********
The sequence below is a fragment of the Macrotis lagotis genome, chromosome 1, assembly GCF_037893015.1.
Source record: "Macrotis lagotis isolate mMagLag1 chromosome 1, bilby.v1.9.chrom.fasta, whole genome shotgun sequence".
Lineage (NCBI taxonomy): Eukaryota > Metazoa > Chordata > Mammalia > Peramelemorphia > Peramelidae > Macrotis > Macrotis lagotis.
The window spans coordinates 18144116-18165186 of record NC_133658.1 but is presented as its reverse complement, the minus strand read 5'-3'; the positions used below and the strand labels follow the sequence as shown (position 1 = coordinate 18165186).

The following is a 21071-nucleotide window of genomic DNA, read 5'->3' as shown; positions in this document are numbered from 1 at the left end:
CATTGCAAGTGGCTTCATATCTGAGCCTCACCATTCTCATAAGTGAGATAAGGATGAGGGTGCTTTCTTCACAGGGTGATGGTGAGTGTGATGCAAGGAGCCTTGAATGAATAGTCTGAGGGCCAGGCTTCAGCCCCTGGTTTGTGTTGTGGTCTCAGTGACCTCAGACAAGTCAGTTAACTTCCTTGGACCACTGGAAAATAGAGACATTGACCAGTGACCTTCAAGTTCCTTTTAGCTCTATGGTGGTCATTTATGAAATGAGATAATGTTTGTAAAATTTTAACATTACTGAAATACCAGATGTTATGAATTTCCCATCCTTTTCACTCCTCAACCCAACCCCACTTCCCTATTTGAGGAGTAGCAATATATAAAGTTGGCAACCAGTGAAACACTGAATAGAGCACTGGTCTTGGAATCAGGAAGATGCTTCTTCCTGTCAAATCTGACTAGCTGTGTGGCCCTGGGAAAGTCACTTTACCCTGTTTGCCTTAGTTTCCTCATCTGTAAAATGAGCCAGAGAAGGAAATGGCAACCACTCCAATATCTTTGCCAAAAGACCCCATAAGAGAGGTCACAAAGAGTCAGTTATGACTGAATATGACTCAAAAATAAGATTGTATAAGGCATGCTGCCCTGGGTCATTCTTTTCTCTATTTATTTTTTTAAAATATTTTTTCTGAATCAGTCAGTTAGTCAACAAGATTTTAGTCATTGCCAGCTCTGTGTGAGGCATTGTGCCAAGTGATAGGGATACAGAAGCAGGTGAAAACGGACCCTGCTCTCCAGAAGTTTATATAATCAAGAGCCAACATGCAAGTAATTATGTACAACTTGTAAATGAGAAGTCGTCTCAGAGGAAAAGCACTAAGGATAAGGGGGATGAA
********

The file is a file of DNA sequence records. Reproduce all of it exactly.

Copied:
The sequence below is a fragment of the Macrotis lagotis genome, chromosome 1, assembly GCF_037893015.1.
Source record: "Macrotis lagotis isolate mMagLag1 chromosome 1, bilby.v1.9.chrom.fasta, whole genome shotgun sequence".
Lineage (NCBI taxonomy): Eukaryota > Metazoa > Chordata > Mammalia > Peramelemorphia > Peramelidae > Macrotis > Macrotis lagotis.
The window spans coordinates 18144116-18165186 of record NC_133658.1 but is presented as its reverse complement, the minus strand read 5'-3'; the positions used below and the strand labels follow the sequence as shown (position 1 = coordinate 18165186).

The following is a 21071-nucleotide window of genomic DNA, read 5'->3' as shown; positions in this document are numbered from 1 at the left end:
CATTGCAAGTGGCTTCATATCTGAGCCTCACCATTCTCATAAGTGAGATAAGGATGAGGGTGCTTTCTTCACAGGGTGATGGTGAGTGTGATGCAAGGAGCCTTGAATGAATAGTCTGAGGGCCAGGCTTCAGCCCCTGGTTTGTGTTGTGGTCTCAGTGACCTCAGACAAGTCAGTTAACTTCCTTGGACCACTGGAAAATAGAGACATTGACCAGTGACCTTCAAGTTCCTTTTAGCTCTATGGTGGTCATTTATGAAATGAGATAATGTTTGTAAAATTTTAACATTACTGAAATACCAGATGTTATGAATTTCCCATCCTTTTCACTCCTCAACCCAACCCCACTTCCCTATTTGAGGAGTAGCAATATATAAAGTTGGCAACCAGTGAAACACTGAATAGAGCACTGGTCTTGGAATCAGGAAGATGCTTCTTCCTGTCAAATCTGACTAGCTGTGTGGCCCTGGGAAAGTCACTTTACCCTGTTTGCCTTAGTTTCCTCATCTGTAAAATGAGCCAGAGAAGGAAATGGCAACCACTCCAATATCTTTGCCAAAAGACCCCATAAGAGAGGTCACAAAGAGTCAGTTATGACTGAATATGACTCAAAAATAAGATTGTATAAGGCATGCTGCCCTGGGTCATTCTTTTCTCTATTTATTTTTTTAAAATATTTTTTCTGAATCAGTCAGTTAGTCAACAAGATTTTAGTCATTGCCAGCTCTGTGTGAGGCATTGTGCCAAGTGATAGGGATACAGAAGCAGGTGAAAACGGACCCTGCTCTCCAGAAGTTTATATAATCAAGAGCCAACATGCAAGTAATTATGTACAACTTGTAAATGAGAAGTCGTCTCAGAGGAAAAGCACTAAGGATAAGGGGGATGAA